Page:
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Camille Perri, whose debut novel The Assistants is on sale today, loves a good laugh—especially one she gets from a book. But friends of Camille’s didn’t know she had a knack for writing humor until they read The Assistants, a wry and astute debut about a young Manhattanite whose embezzlement scam turns her into an unlikely advocate for the leagues of overeducated and underpaid assistants across the city. “I’ve had a number of people come up to me and say ‘I had no idea you were funny until I read The Assistants,’ which is funny in and of itself,” Camille says.
The Assistants is the perfect combination of wit and satire—the book centers on Tina Fontana, the hapless but brazen thirty-year-old executive assistant to Robert Barlow, the all-powerful and commanding CEO of Titan Corp., a multinational media conglomerate. She’s excellent at her job and beloved by her famous boss—but after six years of making his reservations for restaurants she’d never get into on her own and pouring his drinks from bottles that cost more than her rent, she’s bored, broke, and just a bit over it all. When a technical error with Robert’s travel-and-expenses report presents Tina with the opportunity to pay off the entire balance of her student loan debt with what would essentially be pocket change for her boss, she struggles with the decision: She’s always played by the rules. But it’s such a relatively small amount of money for the Titan Corporation—and for her it would be a life-changer…The Assistants speaks directly to a new generation of women who feel stuck and unable to get ahead playing by the rules. It will appeal to all of those who have ever asked themselves, “How is it that after all these years, we are still assistants?”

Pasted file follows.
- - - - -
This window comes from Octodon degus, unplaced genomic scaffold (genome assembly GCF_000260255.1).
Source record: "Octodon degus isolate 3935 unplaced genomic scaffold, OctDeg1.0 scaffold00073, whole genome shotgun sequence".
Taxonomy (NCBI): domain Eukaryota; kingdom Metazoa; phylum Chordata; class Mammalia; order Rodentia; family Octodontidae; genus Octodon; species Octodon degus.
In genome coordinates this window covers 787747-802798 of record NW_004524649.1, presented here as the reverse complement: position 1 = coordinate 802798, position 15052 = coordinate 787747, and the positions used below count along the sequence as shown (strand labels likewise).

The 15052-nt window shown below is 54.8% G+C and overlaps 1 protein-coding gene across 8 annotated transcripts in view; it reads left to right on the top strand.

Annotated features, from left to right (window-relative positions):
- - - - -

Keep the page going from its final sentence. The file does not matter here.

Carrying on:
Camille compiled the fourteen books—all full of dry humor, biting wit and satirical commentary—that always make her laugh out loud when she returns to them again and again. And when you’re done reading these, be sure to pick up The Assistants, a modern-day Robin Hood story that will have you snickering and cogitating in equal measure.
Feature image credit:Diego Schtutman/Shutterstock.com, author photo: © Ash Barhamand.